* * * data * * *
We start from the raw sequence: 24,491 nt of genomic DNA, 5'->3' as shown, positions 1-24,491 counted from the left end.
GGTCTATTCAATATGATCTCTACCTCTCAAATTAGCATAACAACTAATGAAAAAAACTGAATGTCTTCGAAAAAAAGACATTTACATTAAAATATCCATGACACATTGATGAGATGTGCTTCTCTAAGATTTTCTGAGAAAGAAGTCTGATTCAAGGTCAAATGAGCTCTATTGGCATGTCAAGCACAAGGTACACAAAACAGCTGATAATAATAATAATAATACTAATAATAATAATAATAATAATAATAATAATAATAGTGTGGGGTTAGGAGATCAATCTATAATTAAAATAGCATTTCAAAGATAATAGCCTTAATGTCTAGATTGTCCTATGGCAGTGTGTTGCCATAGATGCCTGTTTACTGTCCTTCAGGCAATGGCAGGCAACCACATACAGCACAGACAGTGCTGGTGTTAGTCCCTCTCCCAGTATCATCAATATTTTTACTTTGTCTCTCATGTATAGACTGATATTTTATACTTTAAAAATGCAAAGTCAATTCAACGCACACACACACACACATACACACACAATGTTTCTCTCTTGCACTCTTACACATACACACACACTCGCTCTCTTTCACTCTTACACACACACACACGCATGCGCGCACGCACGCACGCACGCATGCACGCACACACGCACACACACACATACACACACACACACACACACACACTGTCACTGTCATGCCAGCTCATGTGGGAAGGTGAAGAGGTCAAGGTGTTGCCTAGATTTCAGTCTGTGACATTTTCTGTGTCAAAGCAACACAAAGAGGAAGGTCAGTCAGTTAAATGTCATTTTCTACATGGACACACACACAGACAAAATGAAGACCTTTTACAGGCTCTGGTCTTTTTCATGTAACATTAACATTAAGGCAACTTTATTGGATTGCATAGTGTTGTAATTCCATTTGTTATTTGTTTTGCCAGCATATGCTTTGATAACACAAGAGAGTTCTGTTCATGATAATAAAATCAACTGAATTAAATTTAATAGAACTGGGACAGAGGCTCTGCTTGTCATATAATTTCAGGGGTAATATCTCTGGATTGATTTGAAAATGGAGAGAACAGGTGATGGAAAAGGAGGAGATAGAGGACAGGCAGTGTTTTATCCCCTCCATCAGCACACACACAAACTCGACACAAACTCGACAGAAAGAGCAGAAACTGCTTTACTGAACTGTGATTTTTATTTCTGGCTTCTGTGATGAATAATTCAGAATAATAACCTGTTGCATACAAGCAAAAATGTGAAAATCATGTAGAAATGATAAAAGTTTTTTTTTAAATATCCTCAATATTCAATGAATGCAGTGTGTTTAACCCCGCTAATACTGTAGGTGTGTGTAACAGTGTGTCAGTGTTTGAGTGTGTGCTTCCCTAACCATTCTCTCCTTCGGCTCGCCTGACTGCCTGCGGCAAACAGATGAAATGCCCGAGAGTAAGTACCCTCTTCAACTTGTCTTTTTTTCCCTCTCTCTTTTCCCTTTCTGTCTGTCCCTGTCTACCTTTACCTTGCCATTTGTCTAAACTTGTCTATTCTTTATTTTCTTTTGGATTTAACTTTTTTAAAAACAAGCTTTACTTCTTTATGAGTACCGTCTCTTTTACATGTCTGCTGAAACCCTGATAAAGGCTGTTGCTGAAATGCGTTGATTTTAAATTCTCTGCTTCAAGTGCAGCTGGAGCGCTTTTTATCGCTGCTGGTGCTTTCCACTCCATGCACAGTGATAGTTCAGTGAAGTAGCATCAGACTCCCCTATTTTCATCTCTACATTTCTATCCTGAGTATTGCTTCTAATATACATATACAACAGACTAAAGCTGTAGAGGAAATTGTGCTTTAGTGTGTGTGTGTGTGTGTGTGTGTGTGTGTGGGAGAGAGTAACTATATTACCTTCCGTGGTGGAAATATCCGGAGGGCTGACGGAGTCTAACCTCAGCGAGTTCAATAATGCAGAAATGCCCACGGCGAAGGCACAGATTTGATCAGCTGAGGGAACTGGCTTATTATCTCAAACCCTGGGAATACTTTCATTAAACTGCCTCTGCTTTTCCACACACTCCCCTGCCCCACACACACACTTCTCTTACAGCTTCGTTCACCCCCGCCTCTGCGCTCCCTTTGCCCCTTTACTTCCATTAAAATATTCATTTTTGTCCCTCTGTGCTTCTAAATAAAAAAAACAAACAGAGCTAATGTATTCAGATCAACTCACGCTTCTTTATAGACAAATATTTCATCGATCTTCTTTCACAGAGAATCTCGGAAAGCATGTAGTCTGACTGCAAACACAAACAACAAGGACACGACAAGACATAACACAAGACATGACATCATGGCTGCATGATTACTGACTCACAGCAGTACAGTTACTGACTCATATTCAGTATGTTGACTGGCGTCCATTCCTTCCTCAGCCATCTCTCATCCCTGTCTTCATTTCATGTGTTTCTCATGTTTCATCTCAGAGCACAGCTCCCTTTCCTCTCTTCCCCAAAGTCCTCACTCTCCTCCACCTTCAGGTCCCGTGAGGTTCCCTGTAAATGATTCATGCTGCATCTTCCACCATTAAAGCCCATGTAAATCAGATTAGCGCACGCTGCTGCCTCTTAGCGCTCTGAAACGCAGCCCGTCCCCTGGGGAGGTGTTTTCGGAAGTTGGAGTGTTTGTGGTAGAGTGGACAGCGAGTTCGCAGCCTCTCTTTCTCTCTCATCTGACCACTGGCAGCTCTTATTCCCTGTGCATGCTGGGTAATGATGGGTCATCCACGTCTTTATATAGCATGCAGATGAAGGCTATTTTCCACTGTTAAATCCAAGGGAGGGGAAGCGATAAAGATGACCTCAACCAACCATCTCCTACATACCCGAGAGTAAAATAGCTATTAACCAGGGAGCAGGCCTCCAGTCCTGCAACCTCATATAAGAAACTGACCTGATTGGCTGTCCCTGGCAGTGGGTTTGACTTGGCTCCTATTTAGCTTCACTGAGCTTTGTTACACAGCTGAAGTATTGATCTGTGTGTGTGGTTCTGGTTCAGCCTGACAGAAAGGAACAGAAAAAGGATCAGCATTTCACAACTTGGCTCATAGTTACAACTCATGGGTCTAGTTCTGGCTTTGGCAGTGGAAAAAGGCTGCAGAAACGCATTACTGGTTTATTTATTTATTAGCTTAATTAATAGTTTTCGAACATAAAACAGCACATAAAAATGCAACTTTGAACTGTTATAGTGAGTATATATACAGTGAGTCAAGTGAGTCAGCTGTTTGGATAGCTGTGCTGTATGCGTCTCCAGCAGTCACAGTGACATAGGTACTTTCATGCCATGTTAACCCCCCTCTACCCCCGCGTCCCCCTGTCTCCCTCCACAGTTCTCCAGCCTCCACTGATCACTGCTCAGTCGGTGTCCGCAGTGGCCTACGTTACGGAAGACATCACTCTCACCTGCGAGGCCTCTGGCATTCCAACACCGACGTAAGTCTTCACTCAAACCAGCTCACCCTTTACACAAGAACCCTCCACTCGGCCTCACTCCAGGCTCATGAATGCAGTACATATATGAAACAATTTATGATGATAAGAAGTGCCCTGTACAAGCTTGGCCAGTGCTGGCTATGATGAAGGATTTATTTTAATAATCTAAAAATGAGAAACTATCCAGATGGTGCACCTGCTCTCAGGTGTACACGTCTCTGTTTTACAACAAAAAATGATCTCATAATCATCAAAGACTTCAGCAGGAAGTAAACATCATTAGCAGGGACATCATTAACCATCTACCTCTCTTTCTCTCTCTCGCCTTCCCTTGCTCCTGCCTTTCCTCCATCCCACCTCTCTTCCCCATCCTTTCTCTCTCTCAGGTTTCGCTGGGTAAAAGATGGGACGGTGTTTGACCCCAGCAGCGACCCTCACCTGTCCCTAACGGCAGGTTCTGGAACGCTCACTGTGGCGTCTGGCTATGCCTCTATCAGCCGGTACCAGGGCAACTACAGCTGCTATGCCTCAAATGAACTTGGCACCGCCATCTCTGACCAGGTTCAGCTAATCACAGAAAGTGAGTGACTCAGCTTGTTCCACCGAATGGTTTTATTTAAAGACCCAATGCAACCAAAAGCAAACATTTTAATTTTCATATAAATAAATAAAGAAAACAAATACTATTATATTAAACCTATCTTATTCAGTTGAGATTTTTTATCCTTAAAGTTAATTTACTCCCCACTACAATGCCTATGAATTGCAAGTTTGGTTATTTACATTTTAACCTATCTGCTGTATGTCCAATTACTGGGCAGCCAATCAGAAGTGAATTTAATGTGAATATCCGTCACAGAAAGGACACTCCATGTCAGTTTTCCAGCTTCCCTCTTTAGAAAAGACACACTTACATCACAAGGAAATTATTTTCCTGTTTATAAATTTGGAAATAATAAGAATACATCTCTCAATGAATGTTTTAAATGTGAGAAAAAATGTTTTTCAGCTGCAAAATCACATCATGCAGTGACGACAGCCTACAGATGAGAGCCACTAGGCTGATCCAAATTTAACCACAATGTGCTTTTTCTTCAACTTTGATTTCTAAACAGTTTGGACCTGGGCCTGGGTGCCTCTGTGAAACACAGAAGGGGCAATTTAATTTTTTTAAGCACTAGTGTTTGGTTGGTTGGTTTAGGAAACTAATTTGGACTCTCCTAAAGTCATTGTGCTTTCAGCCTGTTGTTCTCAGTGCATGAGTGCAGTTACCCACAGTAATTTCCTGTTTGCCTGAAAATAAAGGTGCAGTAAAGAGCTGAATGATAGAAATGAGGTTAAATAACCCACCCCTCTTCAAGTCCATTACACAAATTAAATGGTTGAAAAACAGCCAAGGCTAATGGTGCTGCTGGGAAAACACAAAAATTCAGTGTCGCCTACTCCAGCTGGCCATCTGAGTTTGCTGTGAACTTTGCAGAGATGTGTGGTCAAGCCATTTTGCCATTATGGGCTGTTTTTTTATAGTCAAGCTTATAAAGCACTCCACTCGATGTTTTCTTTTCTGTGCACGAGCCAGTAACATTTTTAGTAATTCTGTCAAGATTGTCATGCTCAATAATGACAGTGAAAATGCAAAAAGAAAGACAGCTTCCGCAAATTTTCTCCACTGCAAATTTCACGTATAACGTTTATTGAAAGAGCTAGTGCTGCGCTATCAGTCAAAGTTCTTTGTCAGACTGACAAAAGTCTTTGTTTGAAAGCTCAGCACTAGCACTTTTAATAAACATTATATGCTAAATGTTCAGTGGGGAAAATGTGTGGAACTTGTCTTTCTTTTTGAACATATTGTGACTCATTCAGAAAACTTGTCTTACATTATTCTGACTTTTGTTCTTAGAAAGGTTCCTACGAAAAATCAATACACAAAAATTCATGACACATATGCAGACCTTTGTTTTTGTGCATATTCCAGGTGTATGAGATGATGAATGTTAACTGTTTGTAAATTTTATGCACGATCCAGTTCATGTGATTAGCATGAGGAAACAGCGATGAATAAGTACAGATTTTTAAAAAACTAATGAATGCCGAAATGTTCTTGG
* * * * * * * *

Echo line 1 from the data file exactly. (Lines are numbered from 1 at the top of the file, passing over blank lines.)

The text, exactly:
We start from the raw sequence: 24,491 nt of genomic DNA, 5'->3' as shown, positions 1-24,491 counted from the left end.